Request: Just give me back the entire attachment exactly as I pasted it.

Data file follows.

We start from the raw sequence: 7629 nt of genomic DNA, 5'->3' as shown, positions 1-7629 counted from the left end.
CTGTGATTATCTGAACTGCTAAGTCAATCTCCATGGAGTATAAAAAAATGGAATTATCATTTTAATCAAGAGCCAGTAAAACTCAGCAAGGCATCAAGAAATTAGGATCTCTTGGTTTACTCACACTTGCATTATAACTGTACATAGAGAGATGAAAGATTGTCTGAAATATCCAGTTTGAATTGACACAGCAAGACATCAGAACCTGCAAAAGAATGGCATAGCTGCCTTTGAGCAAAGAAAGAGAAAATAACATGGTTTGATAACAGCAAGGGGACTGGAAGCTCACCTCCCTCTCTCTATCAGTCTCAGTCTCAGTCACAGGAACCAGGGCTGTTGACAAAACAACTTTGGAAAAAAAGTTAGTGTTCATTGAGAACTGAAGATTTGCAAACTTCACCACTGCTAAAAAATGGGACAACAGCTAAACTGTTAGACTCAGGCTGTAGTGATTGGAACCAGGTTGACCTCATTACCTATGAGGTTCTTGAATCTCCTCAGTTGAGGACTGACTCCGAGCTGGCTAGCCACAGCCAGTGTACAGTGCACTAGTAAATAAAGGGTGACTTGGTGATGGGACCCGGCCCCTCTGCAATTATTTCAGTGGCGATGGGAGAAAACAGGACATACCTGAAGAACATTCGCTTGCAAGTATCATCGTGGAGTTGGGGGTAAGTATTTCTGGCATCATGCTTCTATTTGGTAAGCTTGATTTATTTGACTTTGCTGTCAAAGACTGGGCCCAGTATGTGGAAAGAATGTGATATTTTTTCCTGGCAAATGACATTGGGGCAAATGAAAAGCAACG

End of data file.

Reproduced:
We start from the raw sequence: 7629 nt of genomic DNA, 5'->3' as shown, positions 1-7629 counted from the left end.
CTGTGATTATCTGAACTGCTAAGTCAATCTCCATGGAGTATAAAAAAATGGAATTATCATTTTAATCAAGAGCCAGTAAAACTCAGCAAGGCATCAAGAAATTAGGATCTCTTGGTTTACTCACACTTGCATTATAACTGTACATAGAGAGATGAAAGATTGTCTGAAATATCCAGTTTGAATTGACACAGCAAGACATCAGAACCTGCAAAAGAATGGCATAGCTGCCTTTGAGCAAAGAAAGAGAAAATAACATGGTTTGATAACAGCAAGGGGACTGGAAGCTCACCTCCCTCTCTCTATCAGTCTCAGTCTCAGTCACAGGAACCAGGGCTGTTGACAAAACAACTTTGGAAAAAAAGTTAGTGTTCATTGAGAACTGAAGATTTGCAAACTTCACCACTGCTAAAAAATGGGACAACAGCTAAACTGTTAGACTCAGGCTGTAGTGATTGGAACCAGGTTGACCTCATTACCTATGAGGTTCTTGAATCTCCTCAGTTGAGGACTGACTCCGAGCTGGCTAGCCACAGCCAGTGTACAGTGCACTAGTAAATAAAGGGTGACTTGGTGATGGGACCCGGCCCCTCTGCAATTATTTCAGTGGCGATGGGAGAAAACAGGACATACCTGAAGAACATTCGCTTGCAAGTATCATCGTGGAGTTGGGGGTAAGTATTTCTGGCATCATGCTTCTATTTGGTAAGCTTGATTTATTTGACTTTGCTGTCAAAGACTGGGCCCAGTATGTGGAAAGAATGTGATATTTTTTCCTGGCAAATGACATTGGGGCAAATGAAAAGCAACG